Romania’s consumer price index decreased by 0.78% y/y in July, slightly steepening from 0.70% a month earlier, according to a release of the stats office published today. The fall was also steeper than 0.70% y/y expected in a poll of analysts questioned by Reuters. The steeper decrease was mainly triggered by a significantly sharper price drop in the non-food segment compared to June. Still, fuel prices also decreased stronger and came with 0.18pps negative contribution to the headline index. Only food had positive contribution to the CPI in July, as prices in the sector increased with the strongest pace since August 2013. Therefore, the headline inflation remained in the negative territory in July, which is in line with the NBR’s recent revisions regarding the CPI outlook. We remind that the NBR initially expected the CPI to return to positive dynamics in June, when the effects of the VAT rate cut on food were to fade. However, the monetary authority changed its projections and said that the inflation might remain negative in annual terms throughout the entire year, due to the steeper-than-expected imported deflation and over changes in scheduled regulated price hikes in the energy sector. Overall, the CPI fell by 1.90% y/y on average in the past 12-month period (Aug 2015-Jul 2016), slightly milder than 2.00% y/y in the previous period ending in June, while the HCPI fell by 1.60% in July, also softer than 1.70% in the previous month.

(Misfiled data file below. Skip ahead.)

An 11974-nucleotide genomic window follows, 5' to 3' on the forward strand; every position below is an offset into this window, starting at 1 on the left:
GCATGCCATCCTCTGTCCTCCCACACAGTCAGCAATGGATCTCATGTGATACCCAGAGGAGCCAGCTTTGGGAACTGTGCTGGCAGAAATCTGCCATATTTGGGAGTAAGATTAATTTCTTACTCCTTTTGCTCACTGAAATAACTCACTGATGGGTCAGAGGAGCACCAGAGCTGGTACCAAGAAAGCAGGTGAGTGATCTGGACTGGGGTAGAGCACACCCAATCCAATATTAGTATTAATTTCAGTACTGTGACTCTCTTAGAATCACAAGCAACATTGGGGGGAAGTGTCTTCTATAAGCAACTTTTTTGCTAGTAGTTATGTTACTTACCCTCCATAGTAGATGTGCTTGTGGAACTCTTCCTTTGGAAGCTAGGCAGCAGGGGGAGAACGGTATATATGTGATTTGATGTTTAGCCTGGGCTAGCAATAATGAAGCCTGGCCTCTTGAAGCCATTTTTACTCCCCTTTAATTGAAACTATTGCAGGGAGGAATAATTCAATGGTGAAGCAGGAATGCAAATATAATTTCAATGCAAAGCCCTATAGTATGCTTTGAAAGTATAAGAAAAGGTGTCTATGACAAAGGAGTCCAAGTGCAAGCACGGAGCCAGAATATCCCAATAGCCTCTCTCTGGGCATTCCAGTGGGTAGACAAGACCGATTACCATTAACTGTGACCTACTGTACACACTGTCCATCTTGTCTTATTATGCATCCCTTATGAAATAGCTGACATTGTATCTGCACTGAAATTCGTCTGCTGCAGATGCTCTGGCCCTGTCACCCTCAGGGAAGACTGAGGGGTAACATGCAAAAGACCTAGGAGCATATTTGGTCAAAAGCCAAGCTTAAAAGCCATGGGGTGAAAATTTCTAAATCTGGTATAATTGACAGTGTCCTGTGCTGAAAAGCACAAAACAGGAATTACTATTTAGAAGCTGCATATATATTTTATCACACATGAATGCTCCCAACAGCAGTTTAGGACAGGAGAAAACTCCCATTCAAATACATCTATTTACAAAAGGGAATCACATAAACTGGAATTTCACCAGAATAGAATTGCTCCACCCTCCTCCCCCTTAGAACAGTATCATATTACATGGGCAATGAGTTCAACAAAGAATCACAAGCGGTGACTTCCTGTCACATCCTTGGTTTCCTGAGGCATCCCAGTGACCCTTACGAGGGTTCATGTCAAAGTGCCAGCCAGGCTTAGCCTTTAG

The CPI decreased in monthly terms too in July, with a stronger pace than in the previous month. Food prices returned to growth m/m mainly pushed up by rising prices for fruits. In the non-food sector, the most significant price decrease was in the energy segment, but prices also edged down m/m in the furniture and chemical products segments. Services prices fell m/m after three consecutive months on the rise, triggered by lower prices for air transport and phone services.
Therefore, the CPI remained on the negative trend since the food VAT rate was cut to 9% from 24% in June last year. The standard VAT rate was also slashed by 4pps to 20% as of January, which added to the effects of the food VAT cut. The falling energy prices, imported deflation and growing external uncertainties on economic growth recovery piled up more downward pressure on prices, so the NBR expects the inflation to remain negative throughout the entire year and revised down its inflation forecast for the end of this year to negative 0.4% from positive 0.6% in the authority’s most recent Inflation Report published earlier this month. However, the central bank keeps warning that the wage hikes, growing consumption and the output gap keep hidden inflationary pressures and sees the CPI turning positive, but in the lower band of the target interval (2.5%+/-1pp) next year.